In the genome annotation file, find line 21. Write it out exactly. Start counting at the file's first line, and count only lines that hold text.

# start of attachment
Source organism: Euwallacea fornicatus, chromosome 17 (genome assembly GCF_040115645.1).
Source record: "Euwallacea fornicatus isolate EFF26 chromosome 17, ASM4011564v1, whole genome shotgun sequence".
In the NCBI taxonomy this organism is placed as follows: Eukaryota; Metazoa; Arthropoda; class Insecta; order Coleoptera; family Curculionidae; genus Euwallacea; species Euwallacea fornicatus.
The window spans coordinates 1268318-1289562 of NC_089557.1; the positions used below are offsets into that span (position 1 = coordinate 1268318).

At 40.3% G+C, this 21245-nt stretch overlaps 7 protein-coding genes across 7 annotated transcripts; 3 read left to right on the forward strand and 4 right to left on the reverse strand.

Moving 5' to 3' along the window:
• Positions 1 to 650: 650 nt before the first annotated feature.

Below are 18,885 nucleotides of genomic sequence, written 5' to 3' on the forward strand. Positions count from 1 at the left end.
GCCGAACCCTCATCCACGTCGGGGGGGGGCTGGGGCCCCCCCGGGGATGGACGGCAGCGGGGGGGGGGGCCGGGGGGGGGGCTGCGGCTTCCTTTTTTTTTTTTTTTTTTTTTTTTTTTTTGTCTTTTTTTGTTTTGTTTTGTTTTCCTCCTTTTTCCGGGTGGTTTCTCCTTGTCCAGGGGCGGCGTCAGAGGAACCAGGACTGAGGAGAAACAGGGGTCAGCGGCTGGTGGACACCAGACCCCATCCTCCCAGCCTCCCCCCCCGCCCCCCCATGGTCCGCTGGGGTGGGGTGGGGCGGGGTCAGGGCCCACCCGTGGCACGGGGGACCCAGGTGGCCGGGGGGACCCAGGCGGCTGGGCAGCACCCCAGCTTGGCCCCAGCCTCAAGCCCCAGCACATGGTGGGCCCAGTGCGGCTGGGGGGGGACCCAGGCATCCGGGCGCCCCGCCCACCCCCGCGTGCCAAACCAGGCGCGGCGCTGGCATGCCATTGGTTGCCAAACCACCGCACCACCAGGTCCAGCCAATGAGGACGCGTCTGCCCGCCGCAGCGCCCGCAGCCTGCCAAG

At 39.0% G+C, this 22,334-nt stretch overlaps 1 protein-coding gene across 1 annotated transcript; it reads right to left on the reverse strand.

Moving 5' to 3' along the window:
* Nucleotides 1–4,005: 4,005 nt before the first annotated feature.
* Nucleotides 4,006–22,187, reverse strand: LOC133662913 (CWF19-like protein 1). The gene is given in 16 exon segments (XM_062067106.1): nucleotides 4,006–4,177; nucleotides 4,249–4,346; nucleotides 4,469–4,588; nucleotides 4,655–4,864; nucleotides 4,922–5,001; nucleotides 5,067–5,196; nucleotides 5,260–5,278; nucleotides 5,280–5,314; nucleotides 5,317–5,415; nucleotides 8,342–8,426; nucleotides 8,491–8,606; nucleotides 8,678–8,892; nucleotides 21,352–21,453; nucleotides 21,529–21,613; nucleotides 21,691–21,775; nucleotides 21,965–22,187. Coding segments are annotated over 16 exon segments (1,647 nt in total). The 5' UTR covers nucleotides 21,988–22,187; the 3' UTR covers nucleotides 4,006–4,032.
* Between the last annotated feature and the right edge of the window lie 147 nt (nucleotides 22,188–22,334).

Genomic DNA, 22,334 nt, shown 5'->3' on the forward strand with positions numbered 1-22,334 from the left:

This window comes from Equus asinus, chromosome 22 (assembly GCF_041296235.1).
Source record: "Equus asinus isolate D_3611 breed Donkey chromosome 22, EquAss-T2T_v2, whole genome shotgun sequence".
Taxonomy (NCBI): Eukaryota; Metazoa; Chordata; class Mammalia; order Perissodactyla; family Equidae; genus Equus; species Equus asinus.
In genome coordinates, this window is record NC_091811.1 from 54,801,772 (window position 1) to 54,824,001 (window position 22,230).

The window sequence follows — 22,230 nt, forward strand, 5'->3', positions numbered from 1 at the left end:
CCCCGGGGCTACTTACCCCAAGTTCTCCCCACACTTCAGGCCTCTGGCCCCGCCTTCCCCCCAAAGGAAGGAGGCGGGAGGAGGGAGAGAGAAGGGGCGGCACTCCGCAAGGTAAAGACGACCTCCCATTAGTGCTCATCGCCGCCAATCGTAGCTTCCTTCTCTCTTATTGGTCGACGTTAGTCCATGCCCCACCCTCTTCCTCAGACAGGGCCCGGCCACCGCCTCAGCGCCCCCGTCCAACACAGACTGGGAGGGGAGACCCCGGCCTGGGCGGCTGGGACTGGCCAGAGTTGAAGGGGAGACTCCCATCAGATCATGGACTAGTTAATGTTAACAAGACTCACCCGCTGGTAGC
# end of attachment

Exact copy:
CCCCGGGGCTACTTACCCCAAGTTCTCCCCACACTTCAGGCCTCTGGCCCCGCCTTCCCCCCAAAGGAAGGAGGCGGGAGGAGGGAGAGAGAAGGGGCGGCACTCCGCAAGGTAAAGACGACCTCCCATTAGTGCTCATCGCCGCCAATCGTAGCTTCCTTCTCTCTTATTGGTCGACGTTAGTCCATGCCCCACCCTCTTCCTCAGACAGGGCCCGGCCACCGCCTCAGCGCCCCCGTCCAACACAGACTGGGAGGGGAGACCCCGGCCTGGGCGGCTGGGACTGGCCAGAGTTGAAGGGGAGACTCCCATCAGATCATGGACTAGTTAATGTTAACAAGACTCACCCGCTGGTAGC